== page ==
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Monday, January 3, 2011

Malaysian Contingent's Humanitarian Mission In Bamiyan

January 03, 2011 13:10 PM

By Mohd Faizal Hassan

KUALA LUMPUR, Jan 3 (Bernama) -- The 40-member Malaysian Armed
Forces Medical Team's humanitarian mission in Bamiyan, Afghanistan,
provided a different experience for the Malaysian contingent in the volatile
nation.
For the first time members of Malaysian security forces set foot in
Afghanistan following the host government's invitation to a non-NATO
contingent to help its people and redevelop the war-torn state.
The mission was a baptism of fire for the Malaysian Armed Forces that have
earned and enviable reputation in its peace keeping role in Somalia,
Bosnia, Cambodia, Timor Leste, Western Sahara, Namibia and Lebanon.
MALCON ISAF'S HUMANITARIAN ROLE
However, this time it was more of a humanitarian role under the Malaysian
Contingent International Security Assistance Force (MALCON ISAF) where
the contingent provided healthcare and taught the locals on healthcare and
the importance of sanitation.
Seven officers and 33 members of other ranks including seven women were
involved in the interim humanitarian operation with the contingent
stationed in the Bamyan region located in central Afghanistan.
The Malaysian Contingent is working hand-in-hand with the Regional
Redevelopment Team from New Zealand with both teams spending six to
nine months there.
STARTING THE JOURNEY IN TWO CHARLIES
Getting there is a whole new experience.
About 500 friends and relatives of the second group of 30 members
congregated at the Royal Royal Malaysian Air Force (RMAF) grounds in
Subang on 19 Oct to send them off for the mission.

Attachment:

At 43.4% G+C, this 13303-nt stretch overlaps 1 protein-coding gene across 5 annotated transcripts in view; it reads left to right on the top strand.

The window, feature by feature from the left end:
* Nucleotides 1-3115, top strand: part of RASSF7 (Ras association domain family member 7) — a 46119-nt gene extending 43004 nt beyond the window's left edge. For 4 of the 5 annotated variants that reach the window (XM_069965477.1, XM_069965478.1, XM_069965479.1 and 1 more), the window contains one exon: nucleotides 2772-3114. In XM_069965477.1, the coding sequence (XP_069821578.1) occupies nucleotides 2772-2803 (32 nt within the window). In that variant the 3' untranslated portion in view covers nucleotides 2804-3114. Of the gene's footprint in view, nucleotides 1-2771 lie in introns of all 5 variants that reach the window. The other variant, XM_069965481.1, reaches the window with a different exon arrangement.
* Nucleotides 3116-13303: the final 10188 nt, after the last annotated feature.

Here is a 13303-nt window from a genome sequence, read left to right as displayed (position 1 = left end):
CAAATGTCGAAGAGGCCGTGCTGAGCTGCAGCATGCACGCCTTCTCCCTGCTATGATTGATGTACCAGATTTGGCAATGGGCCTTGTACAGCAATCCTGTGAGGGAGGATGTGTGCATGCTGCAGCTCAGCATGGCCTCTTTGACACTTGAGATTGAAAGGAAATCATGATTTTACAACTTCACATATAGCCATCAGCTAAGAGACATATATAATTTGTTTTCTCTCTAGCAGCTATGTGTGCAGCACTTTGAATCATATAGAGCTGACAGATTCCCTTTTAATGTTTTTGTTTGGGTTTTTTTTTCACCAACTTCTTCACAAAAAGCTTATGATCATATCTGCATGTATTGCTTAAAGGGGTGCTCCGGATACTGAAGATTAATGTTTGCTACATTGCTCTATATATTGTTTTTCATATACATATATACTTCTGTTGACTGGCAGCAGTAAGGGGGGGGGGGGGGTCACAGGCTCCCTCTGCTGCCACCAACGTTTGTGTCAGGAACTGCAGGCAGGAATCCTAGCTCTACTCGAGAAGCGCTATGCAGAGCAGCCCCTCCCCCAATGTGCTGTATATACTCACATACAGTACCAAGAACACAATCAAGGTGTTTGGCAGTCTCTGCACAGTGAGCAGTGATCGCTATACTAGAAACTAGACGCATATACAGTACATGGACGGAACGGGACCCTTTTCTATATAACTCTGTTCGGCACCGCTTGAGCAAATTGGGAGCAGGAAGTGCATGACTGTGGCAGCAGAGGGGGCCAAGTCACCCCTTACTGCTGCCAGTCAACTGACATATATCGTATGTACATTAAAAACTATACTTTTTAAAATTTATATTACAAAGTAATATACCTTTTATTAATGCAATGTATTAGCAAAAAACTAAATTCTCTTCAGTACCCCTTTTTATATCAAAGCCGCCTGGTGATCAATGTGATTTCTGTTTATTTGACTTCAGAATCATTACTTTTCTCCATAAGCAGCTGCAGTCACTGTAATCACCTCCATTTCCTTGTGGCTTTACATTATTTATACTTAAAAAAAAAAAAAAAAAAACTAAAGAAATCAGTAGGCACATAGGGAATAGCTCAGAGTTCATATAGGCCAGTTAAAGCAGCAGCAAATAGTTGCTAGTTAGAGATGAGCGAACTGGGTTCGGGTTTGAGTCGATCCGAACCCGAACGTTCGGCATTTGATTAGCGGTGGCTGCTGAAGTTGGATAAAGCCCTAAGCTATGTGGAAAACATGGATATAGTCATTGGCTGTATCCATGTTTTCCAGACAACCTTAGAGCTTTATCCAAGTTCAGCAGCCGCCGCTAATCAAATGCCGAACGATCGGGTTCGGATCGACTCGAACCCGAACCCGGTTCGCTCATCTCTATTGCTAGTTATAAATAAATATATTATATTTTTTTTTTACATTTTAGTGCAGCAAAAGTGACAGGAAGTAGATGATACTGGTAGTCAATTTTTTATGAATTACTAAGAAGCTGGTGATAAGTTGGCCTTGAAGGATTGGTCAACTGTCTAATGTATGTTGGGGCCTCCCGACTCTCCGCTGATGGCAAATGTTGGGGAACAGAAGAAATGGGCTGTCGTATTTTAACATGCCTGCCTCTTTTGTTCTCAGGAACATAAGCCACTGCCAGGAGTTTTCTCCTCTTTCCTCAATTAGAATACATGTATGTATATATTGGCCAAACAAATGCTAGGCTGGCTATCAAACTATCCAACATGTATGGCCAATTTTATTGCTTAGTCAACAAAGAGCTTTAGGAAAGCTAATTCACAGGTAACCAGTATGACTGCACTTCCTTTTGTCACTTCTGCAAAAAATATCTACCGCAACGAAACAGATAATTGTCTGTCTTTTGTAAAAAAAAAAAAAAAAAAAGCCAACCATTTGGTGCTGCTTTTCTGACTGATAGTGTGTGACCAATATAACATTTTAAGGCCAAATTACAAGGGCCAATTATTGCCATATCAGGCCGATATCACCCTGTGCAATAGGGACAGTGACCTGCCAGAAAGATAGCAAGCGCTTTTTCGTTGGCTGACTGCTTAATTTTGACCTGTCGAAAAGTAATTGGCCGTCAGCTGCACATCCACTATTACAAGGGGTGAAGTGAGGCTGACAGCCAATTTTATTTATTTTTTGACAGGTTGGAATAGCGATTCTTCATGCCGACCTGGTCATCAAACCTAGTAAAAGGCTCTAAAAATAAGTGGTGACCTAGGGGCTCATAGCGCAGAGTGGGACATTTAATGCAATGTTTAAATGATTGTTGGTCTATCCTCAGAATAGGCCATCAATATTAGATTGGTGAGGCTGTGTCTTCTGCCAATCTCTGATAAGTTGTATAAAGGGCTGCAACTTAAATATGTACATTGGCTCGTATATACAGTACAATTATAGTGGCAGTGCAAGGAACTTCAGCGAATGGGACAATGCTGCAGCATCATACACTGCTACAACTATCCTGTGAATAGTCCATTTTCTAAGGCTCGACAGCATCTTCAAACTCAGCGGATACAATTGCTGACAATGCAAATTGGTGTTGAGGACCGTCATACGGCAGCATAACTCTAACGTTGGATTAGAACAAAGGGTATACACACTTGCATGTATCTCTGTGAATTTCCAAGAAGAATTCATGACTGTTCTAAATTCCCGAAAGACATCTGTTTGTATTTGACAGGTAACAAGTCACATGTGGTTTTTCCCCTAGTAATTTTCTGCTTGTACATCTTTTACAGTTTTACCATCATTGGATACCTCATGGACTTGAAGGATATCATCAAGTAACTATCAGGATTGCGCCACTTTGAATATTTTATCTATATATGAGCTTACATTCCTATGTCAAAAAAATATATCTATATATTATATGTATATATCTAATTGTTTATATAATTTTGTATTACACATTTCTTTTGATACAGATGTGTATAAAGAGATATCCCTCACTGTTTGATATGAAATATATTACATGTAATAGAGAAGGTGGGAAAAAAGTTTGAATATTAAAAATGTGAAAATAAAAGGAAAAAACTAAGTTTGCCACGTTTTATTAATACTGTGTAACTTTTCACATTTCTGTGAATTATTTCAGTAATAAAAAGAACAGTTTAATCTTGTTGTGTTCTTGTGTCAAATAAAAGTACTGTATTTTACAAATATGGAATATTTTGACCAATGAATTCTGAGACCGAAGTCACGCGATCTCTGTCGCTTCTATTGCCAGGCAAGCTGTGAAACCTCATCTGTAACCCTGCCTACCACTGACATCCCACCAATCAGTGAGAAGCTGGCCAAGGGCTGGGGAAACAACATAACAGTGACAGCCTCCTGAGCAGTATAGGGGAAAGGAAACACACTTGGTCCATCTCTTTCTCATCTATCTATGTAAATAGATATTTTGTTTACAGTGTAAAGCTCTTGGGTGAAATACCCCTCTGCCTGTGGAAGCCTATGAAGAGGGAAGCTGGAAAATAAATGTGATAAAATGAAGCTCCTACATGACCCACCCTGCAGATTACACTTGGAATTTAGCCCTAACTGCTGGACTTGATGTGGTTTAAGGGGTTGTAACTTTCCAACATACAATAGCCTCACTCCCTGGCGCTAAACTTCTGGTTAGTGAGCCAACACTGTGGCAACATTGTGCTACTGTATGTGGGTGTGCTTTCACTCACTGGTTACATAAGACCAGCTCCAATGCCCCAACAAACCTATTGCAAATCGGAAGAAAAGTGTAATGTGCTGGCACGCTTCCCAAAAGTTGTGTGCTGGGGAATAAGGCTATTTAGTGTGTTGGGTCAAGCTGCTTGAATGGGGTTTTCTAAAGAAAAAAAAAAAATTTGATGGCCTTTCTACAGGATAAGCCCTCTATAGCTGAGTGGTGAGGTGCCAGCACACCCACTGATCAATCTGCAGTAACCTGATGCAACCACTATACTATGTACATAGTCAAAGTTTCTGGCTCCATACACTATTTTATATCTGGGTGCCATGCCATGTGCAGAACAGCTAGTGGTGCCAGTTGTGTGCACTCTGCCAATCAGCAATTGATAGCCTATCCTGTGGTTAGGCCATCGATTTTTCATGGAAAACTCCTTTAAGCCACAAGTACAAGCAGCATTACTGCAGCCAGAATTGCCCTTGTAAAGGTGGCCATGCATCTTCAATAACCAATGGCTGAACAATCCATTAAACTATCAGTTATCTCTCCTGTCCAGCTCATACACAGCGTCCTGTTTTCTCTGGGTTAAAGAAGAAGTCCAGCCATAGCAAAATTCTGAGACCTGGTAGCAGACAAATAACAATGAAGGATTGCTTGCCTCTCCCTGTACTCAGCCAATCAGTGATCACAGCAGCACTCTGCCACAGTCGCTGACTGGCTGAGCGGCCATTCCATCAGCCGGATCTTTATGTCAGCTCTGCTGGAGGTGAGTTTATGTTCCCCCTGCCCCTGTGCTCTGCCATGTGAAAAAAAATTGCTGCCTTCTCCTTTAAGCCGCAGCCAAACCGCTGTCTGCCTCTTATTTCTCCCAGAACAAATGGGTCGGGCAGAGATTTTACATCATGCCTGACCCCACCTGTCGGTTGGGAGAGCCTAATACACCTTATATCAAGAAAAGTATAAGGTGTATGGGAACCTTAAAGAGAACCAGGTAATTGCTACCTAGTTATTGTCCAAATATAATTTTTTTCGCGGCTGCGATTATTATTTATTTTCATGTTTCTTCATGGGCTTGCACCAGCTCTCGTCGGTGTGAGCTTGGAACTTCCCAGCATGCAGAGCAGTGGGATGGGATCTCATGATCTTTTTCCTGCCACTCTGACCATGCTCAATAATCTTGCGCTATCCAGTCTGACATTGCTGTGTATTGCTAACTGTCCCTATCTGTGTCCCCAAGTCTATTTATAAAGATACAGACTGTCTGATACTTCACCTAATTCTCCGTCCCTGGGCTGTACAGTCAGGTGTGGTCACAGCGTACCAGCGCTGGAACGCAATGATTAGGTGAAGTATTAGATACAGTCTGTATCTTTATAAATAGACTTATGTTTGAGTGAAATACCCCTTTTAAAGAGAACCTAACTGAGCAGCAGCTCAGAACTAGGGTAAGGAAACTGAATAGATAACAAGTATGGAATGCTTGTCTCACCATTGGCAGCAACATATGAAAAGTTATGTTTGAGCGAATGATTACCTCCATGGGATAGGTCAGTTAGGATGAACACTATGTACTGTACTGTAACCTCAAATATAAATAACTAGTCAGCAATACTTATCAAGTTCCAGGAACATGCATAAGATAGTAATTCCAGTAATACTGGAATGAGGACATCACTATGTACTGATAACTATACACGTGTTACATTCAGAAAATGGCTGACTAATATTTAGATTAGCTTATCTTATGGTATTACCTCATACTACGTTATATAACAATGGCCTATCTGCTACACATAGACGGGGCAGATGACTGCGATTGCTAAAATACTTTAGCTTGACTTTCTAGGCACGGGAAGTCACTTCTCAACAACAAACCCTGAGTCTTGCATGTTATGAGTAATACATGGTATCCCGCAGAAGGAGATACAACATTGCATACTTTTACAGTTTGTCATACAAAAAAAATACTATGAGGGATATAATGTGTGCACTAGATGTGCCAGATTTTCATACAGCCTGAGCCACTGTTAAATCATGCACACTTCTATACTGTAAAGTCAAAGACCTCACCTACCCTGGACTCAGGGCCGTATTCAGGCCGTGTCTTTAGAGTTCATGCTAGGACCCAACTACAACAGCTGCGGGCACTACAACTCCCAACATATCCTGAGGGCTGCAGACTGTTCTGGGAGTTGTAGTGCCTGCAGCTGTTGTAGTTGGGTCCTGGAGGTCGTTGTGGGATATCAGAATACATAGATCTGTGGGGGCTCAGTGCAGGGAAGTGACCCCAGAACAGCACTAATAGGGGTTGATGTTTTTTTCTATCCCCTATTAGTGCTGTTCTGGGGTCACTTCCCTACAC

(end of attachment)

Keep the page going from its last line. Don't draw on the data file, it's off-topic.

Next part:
Earlier, the first group of 10-member advance party left on July 16 to get
ready the facilities for the team to operate in Bamiyan.
Two of RMAF's Hercules C-130 aircraft known in the aviation circles as
Charlie ferried the team for the first leg of their 50-hour journey.
The aircraft first headed to Qatar carrying along 18.4 tonnes of necessities
and medical equipment for the tour of duty.
A CHALLENGING ROUTE FROM SUBANG TO AFGANISTAN
An hour after leaving Subang, the planes made a stopover in Maldives
before continuing another five hours to Qatar's Al-Udeid air base which was
once used by the US forces to launch attacks on Iraq.
The stopover here is to request permission to enter Afganistan's airspace
and to switch aircraft as only US operated aircraft is allowed to ferry them
to their final destination.
Nonetheless, the team was quite happy with the cooperation provided by
the Qatar and the American authorities in giving the green light.
After being held up for more 24 hours by the paperwork, changes in the
weather and in switching aircraft, the Malaysian team arrived at Bamiyan
Air Base on 22 Oct at about 11.45 am local time in a US Air Force C130.
Their arrival was greeted by Regional Redevelopment Team's Director Richard Newland and the MALCON ISAF commander Lt Col Norazan Omar.
LIVING FACILITIES LIKE BACK HOME
The three building blocks belonging to the Malaysian team at the New
Zealand's Regional Redevelopment Camp in Bamiyan will serve as the
team's base throughout the duration of their stay there.
Lt Col Norazan Omar said: "This facility is very comfortable and the most
comprehensive in Bamiyan, ready with water, electricity and internet.
The three blocks come complete with living quarters, kitchen, dining hall,
surau, toilets and ofice blocks.
Maj (R) Mohamed Yussof Datuk Tahwil Azar the Managing Director for
Urusan Dwi Makna Sdn Bhd, the company appointed to build the three
blocks, said work on the blocks started on Sept 1 and was completed within
45 days.
The construction work undertaken through Afghan Bamica Construction
Company utilised Malaysian engineering expertise and involved 50 to 80
local workers.
Mohamed Yussof noted that the biggest challenge in the undertaking is
bringing in the equipment as there were no proper roads.
EXTREME WEATHER, TIME DIFFERENCE AND LOCAL CULTURE
As the camp is located 9,200 feet from sea level and Afghanistan faces
severe winter from October to March, the extreme drop in temperature
poses a serious challenge for team members.
Malcon-ISAF's Head of Medical Logistics Maj. Hassan Masro pointed out the